I learned to adopt a “learn it,” “regurgitate it,” and “brain dump it” way of behaving to get through schoolhouse life. This attitude is not conducive to longtime learning, but I hit the markers I needed to in order to graduate. To this day, I will tell you, I always wished I learned my MOS better. The knowledge was not an easy thing for me to learn, and years later, I cannot recall the basics. Practical application exercises were just as difficult as understanding the knowledge areas. Aside from not being a natural fit for my job, I was starting to feel like I would never fit in as a Marine.
As difficult as it was to integrate into the schoolhouse, it was an interesting time period in my life. I saw historical events through a different lenses, seeing the darker side of science and technology not truly discussed in lower level academic classrooms. We got a grittier version of historical events, learning more about how humankind created destructive products and gear to combat such threats.
If I can leave you with one good recommendation on this topic, it is to read The Biology of Doom: The History of America’s Secret Germ Warfare Project. As well, I would also like to encourage each of you to stay open-minded in your learning process. It is not conductive to only learn things that show a positive representation of your country and culture.
I do not have photos from our most important training endeavor when we walked through the Chemical Defense Training Facility. Prior to walking through the building we ran a practice walk-through outside so we understood how to safely walk through the building. We also tested our masks to ensure everyone had a functioning product prior to commencing our training exercise. The live nerve agent training was an event that felt quite surreal; it was hard to believe as we stood around and watched our instructors bring out containers with the agents those weren’t simulated products. Thankfully, nothing went awry and we performed the necessary tasks asked of us. The experience certainly taught me to trust my equipment, but I have not always found it easy to instill that trust in others.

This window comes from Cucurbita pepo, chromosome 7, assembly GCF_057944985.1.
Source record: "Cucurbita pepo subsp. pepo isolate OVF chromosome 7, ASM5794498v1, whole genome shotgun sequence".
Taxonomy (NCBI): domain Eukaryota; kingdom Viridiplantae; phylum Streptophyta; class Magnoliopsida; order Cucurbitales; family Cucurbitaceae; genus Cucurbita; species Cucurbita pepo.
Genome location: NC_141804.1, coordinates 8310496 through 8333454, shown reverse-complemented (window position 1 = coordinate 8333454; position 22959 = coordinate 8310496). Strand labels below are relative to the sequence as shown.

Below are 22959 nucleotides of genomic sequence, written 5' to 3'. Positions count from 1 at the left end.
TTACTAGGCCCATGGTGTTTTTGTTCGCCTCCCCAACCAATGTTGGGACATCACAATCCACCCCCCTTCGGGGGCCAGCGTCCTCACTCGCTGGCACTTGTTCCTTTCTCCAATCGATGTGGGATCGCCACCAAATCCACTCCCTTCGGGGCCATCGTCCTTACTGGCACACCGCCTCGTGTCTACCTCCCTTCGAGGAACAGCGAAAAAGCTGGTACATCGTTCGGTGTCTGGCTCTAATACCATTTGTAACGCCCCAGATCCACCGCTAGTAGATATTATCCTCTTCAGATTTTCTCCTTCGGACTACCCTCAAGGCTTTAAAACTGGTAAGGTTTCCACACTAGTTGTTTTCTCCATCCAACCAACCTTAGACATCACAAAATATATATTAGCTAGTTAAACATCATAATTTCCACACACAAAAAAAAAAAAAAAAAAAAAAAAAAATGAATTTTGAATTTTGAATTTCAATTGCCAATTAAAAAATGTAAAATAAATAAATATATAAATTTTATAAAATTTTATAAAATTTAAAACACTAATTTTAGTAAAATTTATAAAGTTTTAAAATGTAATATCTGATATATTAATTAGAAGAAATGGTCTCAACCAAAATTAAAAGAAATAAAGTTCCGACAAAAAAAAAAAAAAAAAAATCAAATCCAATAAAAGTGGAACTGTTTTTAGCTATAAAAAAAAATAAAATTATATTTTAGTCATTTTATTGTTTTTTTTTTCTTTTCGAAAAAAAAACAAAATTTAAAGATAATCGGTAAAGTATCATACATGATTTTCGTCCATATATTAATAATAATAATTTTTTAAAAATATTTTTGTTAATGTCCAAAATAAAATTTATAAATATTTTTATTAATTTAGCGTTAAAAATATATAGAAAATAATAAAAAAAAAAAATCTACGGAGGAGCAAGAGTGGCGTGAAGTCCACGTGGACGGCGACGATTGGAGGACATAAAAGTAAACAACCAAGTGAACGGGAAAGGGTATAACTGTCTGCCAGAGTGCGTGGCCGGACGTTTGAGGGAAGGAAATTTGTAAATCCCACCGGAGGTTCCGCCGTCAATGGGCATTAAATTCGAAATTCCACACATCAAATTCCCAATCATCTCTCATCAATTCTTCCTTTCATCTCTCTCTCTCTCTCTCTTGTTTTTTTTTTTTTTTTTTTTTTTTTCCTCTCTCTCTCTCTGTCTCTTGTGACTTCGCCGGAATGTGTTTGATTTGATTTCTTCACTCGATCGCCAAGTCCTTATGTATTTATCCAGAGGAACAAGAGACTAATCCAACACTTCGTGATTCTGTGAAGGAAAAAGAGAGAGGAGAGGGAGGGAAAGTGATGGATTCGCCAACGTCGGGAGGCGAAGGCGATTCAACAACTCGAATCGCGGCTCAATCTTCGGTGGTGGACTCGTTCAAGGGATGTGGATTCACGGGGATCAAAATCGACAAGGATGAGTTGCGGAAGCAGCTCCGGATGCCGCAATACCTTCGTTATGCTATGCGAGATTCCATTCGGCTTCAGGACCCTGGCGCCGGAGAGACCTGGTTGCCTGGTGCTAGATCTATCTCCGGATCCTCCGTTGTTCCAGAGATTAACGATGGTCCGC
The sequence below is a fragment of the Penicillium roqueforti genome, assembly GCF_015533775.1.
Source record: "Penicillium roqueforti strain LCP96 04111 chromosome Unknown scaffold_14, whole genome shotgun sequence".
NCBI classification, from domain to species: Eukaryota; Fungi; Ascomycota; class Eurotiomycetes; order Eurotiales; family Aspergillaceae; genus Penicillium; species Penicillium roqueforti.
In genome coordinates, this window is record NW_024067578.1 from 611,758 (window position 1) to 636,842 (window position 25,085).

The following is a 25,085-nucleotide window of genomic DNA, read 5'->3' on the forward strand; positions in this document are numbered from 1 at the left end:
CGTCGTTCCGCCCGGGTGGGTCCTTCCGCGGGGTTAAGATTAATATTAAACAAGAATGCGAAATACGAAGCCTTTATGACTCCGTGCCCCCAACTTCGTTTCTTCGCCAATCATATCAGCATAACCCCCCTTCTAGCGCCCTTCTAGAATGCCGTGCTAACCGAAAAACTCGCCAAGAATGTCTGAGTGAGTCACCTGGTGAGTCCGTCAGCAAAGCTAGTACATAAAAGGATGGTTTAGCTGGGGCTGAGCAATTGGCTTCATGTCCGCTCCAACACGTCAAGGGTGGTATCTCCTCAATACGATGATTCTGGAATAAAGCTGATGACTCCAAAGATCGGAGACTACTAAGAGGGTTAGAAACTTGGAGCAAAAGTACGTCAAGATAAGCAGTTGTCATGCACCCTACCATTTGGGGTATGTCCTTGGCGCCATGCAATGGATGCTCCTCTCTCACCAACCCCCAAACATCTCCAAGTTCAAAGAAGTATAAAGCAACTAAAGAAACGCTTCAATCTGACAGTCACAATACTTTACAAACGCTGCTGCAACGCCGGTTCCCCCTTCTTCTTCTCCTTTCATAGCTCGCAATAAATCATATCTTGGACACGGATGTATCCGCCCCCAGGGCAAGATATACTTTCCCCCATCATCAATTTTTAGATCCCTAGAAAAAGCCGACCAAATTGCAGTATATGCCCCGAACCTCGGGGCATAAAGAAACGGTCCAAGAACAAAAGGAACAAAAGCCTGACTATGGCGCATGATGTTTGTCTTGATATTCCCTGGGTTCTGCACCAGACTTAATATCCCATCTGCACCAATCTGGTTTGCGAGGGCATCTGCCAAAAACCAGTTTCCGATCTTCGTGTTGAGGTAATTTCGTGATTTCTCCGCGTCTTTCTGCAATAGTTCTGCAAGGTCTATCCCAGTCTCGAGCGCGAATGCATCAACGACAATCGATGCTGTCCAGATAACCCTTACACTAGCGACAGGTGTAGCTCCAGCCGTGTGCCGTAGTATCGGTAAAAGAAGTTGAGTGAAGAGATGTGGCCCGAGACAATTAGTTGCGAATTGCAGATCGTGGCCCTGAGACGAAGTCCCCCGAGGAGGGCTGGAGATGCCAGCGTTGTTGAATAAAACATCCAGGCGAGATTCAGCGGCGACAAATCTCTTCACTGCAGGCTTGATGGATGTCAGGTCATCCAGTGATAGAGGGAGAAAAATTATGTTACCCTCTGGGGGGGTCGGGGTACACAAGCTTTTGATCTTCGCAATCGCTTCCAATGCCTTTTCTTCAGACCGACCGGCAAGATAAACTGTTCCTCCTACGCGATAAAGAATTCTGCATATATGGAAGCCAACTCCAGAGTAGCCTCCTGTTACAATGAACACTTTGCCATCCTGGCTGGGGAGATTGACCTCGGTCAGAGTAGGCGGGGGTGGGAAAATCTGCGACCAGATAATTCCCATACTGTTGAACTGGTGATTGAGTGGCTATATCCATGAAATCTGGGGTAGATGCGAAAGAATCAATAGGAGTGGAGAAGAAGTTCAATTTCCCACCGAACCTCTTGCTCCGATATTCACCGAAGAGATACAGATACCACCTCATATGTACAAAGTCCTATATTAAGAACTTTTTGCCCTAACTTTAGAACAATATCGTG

One of the most difficult things is encountering Marines resistant to annual training. I am not a confident public speaker anyways so teaching classes always made me feel uncomfortable (and still does). I like work behind the scenes and I had inadvertently chosen something that would put me in a public element on a number of occasions in my short career. I felt my confidence was harder to build when senior Marines, for whatever their reasons, would be rude and disruptive to our work. I had one Marine in particular that made some commentary about a different style mask when I worked with 3rd MAW. I felt he made the remark to make me look incompetent and thankfully, I had a senior Marine on my side who shut him down and publicly indicated that mask was no longer in use.